The final Vegas Game Day of 2012 drew a slightly smaller crowd than normal to the Emergency Arts Building near Fremont Street Experience on December 8. Starting in the new year, Vegas Game Day will be moving to the third Saturday of every month and will also be starting earlier, running from 10:00 AM to 7:00 PM. As a morning person, I welcome the change. The area isn’t the best either, so it will make for a safer walk to my car.
Savage Worlds: Flight of the Living Dead
Back in November, Jerrod Gunning ran a session of Savage Worlds: Jem that saw the iconic cartoon band from the 1980s bringing a defector in from the cold using their deep cover as a rock band to perform the CIA’s dirty work. Or so I gathered, because I was playing Hellas at the time. Since playing in his My Little Pony and Scooby Doo Savage Worlds games, Gunning has started his own website, sincitysavages.org where he provides other Savage Worlds fans insights into his own devious mash-ups, adventures, and rules concoctions.
Gunning promised to kill us all in Flight of the Living Dead, his zombie apocalypse adventure set high in the skies on Savage Air Flight 69 from Chicago to Las Vegas. Once we had run through his six prepared PCs we could take on the roles of the flight crew and experience their dismemberment. As usual Jerrod Gunning does insane prep for his adventures and I browsed through Sly Stallone’s picture and Morgan Freeman’s, before choosing the character of Anthony White, Chicago Metropolitan PD. White had the Disadvantage of being Arrogant which suited me just fine. His illustration is actor Anthony Anderson from Law and Order. Fortunately I have been slowly making my way through the police procedural series and am stuck somewhere in 2002 and so hadn’t encountered Anderson yet. Playing Morgan Freeman would have been like playing God, but playing the heavy Anderson seemed within my reach, especially since I have no idea of how he sounds or what he acts like.
Joining me on SA69 were Air Marshal John Brickman (Sylvester Stallone) and the cowardly architect Timothy Treymore (Jason Statham playing against type). Brickman, who had the advantage of being armed with a Glock, almost immediately got himself into some Mile High Club shenanigans with a stewardess with a very high Aced Flirt or Seduction roll. In Savage Worlds, if you max a die roll you keep rolling until you stopped and Brickman rolled very well. For those of us keeping our body parts to ourselves (for the time being), things got complicated during our in-flight viewing of The Dark Knight Rises. An old lady started to have a seizure or fit and soon was biting into another passenger. While the architect booked it because of his Yellow disadvantage, I asserted some command presence, or at least tried to. I also tried to work in a Snakes on a Plane reference, but for the life of me, couldn’t manage it.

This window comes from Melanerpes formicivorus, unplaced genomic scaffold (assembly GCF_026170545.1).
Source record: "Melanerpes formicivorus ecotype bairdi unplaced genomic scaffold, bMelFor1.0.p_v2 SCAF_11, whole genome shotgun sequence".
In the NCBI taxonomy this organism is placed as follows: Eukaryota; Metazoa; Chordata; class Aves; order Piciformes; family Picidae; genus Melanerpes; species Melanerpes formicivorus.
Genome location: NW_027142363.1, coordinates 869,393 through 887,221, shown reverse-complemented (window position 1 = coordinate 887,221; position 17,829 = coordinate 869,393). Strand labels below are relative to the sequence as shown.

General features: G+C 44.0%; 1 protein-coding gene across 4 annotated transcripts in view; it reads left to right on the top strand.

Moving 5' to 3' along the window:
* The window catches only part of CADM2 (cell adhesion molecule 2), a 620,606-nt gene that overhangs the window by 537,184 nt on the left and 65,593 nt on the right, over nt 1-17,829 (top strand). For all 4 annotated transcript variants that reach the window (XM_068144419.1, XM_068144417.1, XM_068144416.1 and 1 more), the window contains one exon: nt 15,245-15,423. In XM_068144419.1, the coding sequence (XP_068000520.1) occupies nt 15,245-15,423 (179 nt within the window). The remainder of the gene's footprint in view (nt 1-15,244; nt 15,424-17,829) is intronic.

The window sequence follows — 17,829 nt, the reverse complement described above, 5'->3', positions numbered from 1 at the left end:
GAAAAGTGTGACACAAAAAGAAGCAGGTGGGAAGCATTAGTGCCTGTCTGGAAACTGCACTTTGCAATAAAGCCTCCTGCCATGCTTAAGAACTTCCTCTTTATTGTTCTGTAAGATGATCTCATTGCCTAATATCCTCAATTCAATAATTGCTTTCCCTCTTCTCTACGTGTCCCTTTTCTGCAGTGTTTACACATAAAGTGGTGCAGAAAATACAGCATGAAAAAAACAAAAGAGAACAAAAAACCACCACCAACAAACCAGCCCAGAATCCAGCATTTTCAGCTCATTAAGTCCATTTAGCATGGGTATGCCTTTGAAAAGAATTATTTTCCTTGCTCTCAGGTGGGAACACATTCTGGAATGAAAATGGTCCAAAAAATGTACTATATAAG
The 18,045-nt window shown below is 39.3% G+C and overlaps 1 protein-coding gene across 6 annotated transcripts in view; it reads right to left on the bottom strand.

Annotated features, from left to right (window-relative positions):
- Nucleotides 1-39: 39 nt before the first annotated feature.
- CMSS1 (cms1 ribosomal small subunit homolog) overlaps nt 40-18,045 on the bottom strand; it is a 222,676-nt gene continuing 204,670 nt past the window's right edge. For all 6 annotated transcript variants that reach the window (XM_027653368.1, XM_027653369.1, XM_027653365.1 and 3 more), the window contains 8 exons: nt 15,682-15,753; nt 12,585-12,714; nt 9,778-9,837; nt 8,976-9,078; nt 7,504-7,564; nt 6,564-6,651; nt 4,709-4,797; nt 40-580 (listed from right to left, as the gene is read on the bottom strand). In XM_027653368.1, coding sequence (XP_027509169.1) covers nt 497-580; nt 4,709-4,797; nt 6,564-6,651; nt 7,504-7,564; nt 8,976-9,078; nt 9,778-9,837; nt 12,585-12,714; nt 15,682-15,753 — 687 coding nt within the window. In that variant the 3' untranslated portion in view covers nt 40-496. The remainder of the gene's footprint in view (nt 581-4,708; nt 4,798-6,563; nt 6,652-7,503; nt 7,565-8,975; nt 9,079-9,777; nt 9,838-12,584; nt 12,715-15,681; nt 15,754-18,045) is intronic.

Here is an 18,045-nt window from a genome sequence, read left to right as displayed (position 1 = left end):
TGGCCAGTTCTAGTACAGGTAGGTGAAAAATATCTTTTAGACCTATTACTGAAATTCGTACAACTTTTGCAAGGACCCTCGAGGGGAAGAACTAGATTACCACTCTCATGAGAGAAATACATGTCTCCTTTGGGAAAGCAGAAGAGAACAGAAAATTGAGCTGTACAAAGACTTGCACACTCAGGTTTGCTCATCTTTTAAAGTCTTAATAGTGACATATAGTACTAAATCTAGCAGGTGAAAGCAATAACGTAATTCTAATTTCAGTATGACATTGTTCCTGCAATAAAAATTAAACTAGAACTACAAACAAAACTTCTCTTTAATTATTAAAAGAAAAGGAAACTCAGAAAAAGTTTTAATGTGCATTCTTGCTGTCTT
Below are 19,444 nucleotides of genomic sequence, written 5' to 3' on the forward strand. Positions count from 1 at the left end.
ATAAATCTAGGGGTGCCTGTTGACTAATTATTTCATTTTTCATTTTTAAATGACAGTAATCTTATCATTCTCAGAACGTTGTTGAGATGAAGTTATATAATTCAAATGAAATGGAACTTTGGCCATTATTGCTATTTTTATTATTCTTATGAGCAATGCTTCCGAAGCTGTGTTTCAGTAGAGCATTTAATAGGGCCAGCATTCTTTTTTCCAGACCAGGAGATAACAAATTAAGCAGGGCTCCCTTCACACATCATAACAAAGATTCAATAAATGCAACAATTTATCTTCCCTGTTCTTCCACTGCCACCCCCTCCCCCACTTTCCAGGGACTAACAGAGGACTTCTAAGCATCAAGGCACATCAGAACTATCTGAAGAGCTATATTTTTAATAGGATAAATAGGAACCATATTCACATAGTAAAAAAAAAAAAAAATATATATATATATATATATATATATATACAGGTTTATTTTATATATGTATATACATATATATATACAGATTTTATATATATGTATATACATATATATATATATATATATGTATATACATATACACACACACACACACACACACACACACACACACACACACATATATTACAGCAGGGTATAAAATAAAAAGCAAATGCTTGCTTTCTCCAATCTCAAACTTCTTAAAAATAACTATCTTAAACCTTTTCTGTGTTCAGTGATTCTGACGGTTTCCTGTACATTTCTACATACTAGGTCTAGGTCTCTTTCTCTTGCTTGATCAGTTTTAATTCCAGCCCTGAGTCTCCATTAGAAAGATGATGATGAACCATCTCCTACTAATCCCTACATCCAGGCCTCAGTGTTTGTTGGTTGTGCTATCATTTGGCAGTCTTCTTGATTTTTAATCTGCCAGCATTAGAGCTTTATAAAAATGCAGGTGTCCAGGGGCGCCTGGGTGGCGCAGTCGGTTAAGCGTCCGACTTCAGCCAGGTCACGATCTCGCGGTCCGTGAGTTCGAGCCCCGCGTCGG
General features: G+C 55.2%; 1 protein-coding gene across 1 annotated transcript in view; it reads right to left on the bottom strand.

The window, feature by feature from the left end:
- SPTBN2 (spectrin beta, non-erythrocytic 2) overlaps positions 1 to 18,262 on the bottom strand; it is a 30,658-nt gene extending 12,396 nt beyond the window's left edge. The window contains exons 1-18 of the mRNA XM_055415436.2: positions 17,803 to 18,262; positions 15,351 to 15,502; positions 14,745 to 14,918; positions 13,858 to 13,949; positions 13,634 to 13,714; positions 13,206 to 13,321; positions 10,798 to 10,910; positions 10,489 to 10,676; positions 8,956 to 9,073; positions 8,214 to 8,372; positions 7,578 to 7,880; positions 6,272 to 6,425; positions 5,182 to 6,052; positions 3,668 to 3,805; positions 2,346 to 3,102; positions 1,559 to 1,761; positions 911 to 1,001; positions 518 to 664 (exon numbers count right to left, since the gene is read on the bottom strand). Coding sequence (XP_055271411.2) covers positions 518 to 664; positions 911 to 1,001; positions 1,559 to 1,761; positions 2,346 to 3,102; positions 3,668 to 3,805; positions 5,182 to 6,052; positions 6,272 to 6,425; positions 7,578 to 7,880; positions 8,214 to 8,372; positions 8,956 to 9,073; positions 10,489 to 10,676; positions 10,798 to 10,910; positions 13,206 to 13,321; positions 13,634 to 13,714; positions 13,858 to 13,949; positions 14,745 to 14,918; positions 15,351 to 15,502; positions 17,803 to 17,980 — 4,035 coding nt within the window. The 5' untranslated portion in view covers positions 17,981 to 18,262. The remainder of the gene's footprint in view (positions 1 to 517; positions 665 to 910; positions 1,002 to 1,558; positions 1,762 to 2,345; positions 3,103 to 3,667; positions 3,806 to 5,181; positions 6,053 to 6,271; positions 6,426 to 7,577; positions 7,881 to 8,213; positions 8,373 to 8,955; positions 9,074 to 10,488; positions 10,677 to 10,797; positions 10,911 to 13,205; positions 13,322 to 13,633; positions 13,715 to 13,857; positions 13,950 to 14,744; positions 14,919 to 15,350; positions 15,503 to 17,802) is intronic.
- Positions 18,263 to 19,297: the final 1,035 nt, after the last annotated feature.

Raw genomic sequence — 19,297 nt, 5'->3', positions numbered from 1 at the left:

The old lady and I tussled. Brickman showed up and I returned to my seat. Then things got chaotic as others started to turn. The architect knew that they were zombies, but Brickman and I played it dumb at first. He ended that when he pistol whipped one to death. I was like “Whoa, whoa! Not me, that wasn’t me! That was the Air Marshal,” before whispering to him “Haven’t you ever heard of a civil suit?” Introductions were made and the situation continued to deteriorate until it was hard to disbelieve the evidence before my eyes. I wasted a couple zombies, starting with the one who clawed me.
R.I.P. Anthony White
My weapon of choice was a fire extinguisher. I never sprayed it at the zombies, instead caving their heads and torsos in with it. I must have killed two or three as I made Vigor roll after Vigor roll. We didn’t talk about it at the table, but we all knew it was only a matter of time before Anthony White turned. Perry Snow as Brickman began referring to me as “Chicago” as we did battle with the undead. A zombie’s head exploded, in Gunning’s words, “like a bag of salsa in a microwave.” As I became Fatigued I started feeling it in real life, letting my role play grow more and more exhausted, trying to find a drink in the upstairs lounge to cool off as the fever wracked my body while Brickman conferred with our pilot. We hit turbulence and somehow White clung to life and a seat. Brickman shot more. I found some inner strength and took another two out. There were references to Diamond Shaft and Tango and Cash as we fought on. I spoke my last words to Brickman as he took aim at a zombie with his Glock, “Make every one count.” Then I succumbed, dying.